As opposed to the first installment, which had a much more meandering pace, this one moves along quite nicely. The premise is well conceived and has a much better structure.
But with a more appealing narrative comes more distracting plot holes. Why would they ever take a bus to Halloweentown when they can just walk through a portal every time. Also, some problems could have obviously been solved earlier, but weren’t addressed in order to stretch the script to fill the runtime. For instance, if Gort had told them much earlier about his time portal it would have saved Luke and Marnie all that trouble trying to find a way to get back to the future. And then you introduce the time-travel element, which has no set of rules whatsoever, avoiding all explanation as to how the characters are defying the laws of physics. As a pedant for these kinds of details, I found myself getting a headache from a movie that is really easy to follow.
Of course we have to realize that it is a film targeted towards young adults. Although it’s not without a porous script, it’s more engaging than its predecessor and much funnier too. It’s a bigger and better movie, and closer to what the previous film should have been.
Twizard Rating: 82
It’s Halloween time, so I’ve decided to watch some Halloween films of the non-scary variety. Idle Hands may not be a terrible movie, but it’s also not all that memorable. There doesn’t seem like too much of a purpose to it all.
Reminiscent of the Evil Dead films, this film subtly sprinkles comedy over the horror, but still doesn’t invoke many laughs. But as nostalgia, we can look back and somewhat appreciate this film for what it is. It serves as a nice addition to the cult halloween movie genre.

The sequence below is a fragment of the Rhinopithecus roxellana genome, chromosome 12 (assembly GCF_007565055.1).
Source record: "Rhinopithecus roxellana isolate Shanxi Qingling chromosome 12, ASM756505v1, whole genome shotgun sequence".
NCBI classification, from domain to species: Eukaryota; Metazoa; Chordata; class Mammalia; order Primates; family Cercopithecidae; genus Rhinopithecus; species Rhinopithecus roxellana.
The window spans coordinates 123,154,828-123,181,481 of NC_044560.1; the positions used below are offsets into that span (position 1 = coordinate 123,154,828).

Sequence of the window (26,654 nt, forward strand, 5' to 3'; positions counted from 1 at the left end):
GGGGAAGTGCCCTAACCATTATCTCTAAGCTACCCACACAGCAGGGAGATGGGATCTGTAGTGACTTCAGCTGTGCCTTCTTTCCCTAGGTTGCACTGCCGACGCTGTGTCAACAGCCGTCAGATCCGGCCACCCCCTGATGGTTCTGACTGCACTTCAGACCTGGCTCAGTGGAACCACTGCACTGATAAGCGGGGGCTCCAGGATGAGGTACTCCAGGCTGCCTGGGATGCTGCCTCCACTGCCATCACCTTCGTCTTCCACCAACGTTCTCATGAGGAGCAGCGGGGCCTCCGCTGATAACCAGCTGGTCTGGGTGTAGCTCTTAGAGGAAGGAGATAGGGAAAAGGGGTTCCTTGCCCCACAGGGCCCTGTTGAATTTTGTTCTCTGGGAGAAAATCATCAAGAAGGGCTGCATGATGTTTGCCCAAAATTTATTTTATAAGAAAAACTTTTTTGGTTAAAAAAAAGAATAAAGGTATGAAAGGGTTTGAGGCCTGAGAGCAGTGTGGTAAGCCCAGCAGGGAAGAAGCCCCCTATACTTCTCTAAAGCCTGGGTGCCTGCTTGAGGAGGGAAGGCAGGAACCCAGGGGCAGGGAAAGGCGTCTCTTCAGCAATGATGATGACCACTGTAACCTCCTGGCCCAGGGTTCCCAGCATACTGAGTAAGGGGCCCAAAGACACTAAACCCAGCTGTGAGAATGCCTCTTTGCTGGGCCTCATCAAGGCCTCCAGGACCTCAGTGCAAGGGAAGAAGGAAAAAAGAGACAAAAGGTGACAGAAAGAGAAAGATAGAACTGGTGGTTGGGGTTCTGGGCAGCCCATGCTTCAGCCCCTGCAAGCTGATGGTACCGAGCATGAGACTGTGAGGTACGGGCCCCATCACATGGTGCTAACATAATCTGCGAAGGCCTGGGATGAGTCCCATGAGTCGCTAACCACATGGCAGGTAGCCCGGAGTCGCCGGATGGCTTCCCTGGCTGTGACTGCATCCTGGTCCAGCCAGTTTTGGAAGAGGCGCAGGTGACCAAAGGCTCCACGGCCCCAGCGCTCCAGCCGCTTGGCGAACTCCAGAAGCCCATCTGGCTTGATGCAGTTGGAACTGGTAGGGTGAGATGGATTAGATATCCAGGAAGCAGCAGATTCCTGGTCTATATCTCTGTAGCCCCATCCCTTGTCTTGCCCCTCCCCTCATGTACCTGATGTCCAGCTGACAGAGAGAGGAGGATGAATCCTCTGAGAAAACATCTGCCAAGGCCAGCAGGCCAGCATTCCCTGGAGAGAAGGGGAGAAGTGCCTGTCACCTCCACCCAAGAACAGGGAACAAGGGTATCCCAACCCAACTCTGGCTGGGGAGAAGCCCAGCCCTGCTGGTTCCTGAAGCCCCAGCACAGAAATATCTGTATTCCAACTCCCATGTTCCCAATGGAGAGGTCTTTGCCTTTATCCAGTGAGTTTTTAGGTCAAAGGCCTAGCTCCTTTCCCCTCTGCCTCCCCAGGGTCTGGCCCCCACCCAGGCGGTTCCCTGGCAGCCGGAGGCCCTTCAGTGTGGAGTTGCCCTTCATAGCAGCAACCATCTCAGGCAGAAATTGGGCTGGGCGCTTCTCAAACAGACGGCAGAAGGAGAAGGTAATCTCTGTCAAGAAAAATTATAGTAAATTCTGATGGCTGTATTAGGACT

It’s seldom laugh-out-loud, and it’s also not terribly quotable. However, the cast is fun to watch and it’s far from boring. Idle Hands is so goofy that it just works.
Twizard Rating: 74
The subject of race is often met with bias in one direction or the other. Not racism necessarily, but topics involving race and the tensions between races. Being from an area that is extremely diverse, I can’t relate to some of the examples displayed in this film. I grew up around people that don’t exclusively hang out with their own race, and where many were colorblind when it came to choosing their friends. My 2 best friends are Asian-American and black. My girlfriend is of Mexican heritage. I suppose that I was fortunate enough to be raised by parents who didn’t bring to my attention our differences, nor did they probably even think about it, but I know that the majority of the country isn’t this lucky. It’s just that some instances in this film come off as unrealistic to me. If all this stuff really does happen, then I can see how this movie would be effective.
This film involves the upper-middle class and how racial tensions affect them specifically. While the setting is highly essential for proving points, it’s also a hinderance. I should have brought a dictionary to the theater. The target audience for this movie may not understand a lot of the vocabulary. The verbiage is a quite highbrow and quick-delivered for the intents of the movie. That aside, the script is very self-aware and smart. It knows what its doing and saying at all times. And when it tries to be funny it succeeds.
This film does well what so many other teen and college movies don’t–it doesn’t overindulge in self-importance of the kids’ lives. For one, it’s because there is an importance of the topic being discussed. But it also doesn’t portray the students as having all the answers and doing it all on their own. Each character makes mistakes and each character says things that make a lot of sense. It’s a really honest film.
Dear White People handles a heavy topic surprisingly well and does a good job of remaining unbiased and not telling you what to think. Even though you want it to sometimes, you realize that no one has a definitive answer, and the only solution is to look at the world with colorblind eyes.
Twizard Rating: 83